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Saturday, March 06, 2004

Right Wing Mantras Part III: Globalization Full Steam Ahead

The juggernaut of globalization is showing a few cracks after years and years of this ideology being taken completely for granted. Of course we must embrace the world economy; a world of efficiency and lower prices; a better world for every one of us. As this presidential race is showing, globalization now finally has more than a few critics. A few thinkers like John Ralston Saul have been pointing out globalization’s fatal flaws for over a decade but most economists were either all for it or at least waiting to see what would happen in the wake of massive outsourcing. Now we know: it is quickly turning into a disaster.

To criticize globalization was seen as the same thing as criticizing free trade. The opposite of free trade is protectionism. Everyone sees protectionism as a bad thing, and it probably is, but globalization is not the same as free trade. Manufacturing jobs have been pouring out of the United States at an alarming rate. Business owners claim that products can be made more efficiently in other countries. This is the central lie of the entire globalization argument: American workers are not inefficient.

What proponents of “globalization at any cost” fail to mention or remember is that we here in the United States spent the end of the 19th century and most of the 20th century in a sometimes desperate struggle to define acceptable labor and environmental policies. American manufacturers are bound by the social contracts forged on the fires of countless strikes and in countless senate hearings. The fact that manufacturers are bound by these contracts does not make them inefficient, it makes them responsible.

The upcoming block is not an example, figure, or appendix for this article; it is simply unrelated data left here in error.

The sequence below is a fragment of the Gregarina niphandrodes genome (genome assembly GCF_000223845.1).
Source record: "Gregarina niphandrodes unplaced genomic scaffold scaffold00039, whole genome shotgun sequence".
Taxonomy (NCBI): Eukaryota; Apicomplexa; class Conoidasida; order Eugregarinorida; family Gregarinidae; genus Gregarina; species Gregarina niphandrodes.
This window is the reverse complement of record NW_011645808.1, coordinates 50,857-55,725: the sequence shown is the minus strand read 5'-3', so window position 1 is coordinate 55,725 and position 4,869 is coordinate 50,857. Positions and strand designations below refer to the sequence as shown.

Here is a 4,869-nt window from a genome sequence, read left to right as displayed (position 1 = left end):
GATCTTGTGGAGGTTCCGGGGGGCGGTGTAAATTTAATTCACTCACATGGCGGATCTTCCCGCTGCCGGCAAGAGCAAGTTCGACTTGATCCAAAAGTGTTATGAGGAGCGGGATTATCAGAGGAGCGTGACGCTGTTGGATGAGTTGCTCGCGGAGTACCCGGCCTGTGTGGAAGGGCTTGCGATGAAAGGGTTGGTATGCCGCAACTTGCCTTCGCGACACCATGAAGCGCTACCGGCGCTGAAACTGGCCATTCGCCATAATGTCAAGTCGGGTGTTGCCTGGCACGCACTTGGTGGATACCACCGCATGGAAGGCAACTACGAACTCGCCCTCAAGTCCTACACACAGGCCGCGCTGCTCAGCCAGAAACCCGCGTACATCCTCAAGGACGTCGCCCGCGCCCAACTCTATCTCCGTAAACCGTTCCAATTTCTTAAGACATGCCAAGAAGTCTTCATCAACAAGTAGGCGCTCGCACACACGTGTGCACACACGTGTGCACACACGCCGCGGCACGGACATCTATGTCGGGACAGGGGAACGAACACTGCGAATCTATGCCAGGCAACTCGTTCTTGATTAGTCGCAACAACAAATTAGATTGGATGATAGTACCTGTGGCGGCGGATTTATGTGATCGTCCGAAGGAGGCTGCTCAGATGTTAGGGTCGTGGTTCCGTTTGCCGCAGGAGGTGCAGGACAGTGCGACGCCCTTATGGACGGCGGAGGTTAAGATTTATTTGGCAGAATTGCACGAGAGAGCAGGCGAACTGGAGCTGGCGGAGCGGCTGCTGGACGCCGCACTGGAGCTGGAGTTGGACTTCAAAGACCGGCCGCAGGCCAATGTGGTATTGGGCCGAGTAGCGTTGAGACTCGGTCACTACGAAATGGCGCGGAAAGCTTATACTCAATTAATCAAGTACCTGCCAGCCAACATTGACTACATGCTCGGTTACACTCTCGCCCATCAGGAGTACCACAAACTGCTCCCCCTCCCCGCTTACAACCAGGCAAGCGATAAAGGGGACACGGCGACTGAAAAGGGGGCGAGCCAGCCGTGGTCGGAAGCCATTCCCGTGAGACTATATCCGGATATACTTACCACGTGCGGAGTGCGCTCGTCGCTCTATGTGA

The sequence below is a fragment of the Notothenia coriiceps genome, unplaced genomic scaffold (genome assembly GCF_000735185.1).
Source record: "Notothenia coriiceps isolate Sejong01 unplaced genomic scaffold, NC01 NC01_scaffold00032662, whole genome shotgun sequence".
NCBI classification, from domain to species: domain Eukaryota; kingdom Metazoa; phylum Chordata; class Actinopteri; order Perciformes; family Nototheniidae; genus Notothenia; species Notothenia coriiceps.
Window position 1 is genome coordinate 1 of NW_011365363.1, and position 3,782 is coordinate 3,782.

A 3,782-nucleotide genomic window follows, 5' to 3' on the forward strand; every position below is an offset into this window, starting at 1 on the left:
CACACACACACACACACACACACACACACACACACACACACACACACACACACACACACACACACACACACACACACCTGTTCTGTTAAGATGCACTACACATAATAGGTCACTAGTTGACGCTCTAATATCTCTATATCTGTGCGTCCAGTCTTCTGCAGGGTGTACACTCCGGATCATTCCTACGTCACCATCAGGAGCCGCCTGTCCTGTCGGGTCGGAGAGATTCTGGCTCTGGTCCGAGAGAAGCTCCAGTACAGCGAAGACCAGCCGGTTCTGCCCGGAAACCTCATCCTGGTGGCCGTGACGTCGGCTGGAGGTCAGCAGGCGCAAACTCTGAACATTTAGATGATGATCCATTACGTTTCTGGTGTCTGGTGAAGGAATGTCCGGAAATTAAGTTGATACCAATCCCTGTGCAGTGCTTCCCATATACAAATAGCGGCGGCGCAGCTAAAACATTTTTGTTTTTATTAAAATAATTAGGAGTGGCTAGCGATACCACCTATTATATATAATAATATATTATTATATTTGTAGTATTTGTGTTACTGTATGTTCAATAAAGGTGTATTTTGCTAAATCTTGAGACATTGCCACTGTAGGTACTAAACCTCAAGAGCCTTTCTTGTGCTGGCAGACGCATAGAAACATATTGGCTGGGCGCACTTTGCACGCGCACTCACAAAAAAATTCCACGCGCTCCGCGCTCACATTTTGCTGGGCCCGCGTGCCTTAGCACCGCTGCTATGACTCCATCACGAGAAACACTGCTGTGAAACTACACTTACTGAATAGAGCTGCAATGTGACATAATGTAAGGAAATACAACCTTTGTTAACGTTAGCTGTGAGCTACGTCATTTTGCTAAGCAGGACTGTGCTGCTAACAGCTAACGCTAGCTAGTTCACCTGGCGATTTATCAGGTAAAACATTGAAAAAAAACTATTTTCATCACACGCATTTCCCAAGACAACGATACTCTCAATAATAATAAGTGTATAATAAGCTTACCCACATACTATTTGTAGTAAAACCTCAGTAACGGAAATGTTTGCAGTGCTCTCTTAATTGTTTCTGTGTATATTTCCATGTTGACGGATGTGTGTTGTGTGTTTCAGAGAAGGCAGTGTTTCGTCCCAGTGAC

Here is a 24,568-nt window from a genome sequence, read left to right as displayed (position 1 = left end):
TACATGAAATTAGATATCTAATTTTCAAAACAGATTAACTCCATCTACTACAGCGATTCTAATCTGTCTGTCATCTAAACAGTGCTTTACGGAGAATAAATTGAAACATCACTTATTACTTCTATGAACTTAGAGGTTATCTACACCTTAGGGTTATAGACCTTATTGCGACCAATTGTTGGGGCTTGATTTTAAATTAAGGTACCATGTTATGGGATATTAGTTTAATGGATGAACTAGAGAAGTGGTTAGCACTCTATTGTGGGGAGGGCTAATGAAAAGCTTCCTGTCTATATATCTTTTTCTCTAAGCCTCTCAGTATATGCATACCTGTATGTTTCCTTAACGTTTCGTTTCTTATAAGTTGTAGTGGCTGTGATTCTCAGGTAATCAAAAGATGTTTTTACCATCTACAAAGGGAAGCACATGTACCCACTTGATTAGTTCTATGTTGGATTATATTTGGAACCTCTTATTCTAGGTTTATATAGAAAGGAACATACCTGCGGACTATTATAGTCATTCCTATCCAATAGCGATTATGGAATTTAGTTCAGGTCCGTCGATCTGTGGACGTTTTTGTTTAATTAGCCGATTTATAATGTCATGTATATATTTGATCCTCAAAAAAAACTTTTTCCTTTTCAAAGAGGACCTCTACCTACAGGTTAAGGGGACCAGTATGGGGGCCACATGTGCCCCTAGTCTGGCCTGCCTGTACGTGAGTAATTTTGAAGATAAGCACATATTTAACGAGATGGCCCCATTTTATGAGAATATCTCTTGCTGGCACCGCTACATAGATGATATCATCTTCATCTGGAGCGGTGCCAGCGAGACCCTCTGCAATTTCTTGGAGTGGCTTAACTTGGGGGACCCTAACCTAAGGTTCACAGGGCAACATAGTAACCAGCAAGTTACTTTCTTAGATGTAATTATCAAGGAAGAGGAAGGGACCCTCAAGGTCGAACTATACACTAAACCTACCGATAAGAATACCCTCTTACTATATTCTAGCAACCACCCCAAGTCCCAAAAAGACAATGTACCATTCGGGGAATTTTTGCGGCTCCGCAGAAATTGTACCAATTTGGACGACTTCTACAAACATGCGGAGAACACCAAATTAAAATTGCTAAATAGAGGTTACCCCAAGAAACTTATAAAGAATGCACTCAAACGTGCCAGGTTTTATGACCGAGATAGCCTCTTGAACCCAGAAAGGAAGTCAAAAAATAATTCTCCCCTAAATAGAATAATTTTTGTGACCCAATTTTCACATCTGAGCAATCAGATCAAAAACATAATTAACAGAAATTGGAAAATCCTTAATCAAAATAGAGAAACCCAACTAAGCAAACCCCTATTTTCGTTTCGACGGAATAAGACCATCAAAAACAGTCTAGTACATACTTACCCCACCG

On the other hand, the Chinese side-stepped these messy labor-management struggles and their feet aren’t held to the fire on conservation issues. Of course they can make stuff cheaper if they can pay their workers next-to-nothing and then dump their waste in the Yangste.

I was paging through the Asian Economic Review a week ago when I came upon an article about Malaysia complaining about the loss of its manufacturing jobs. American manufacturers outsourced a lot of jobs to Malaysia. Now those workers have been undercut by workers in India and China. The same thing happened with U.S. steel production. At first we outsourced steel production to South Korea because they paid theie workers slave wages. As soon as the workers there rose up to demand better pay the managers packed off the steel industry and went to cheaper pastures.

For the most part globalization has been great at making some people obscenely rich while a lot of displaced American workers are stumbling around working two jobs to try to get back to where they were before their manufacturing jobs were sent overseas.

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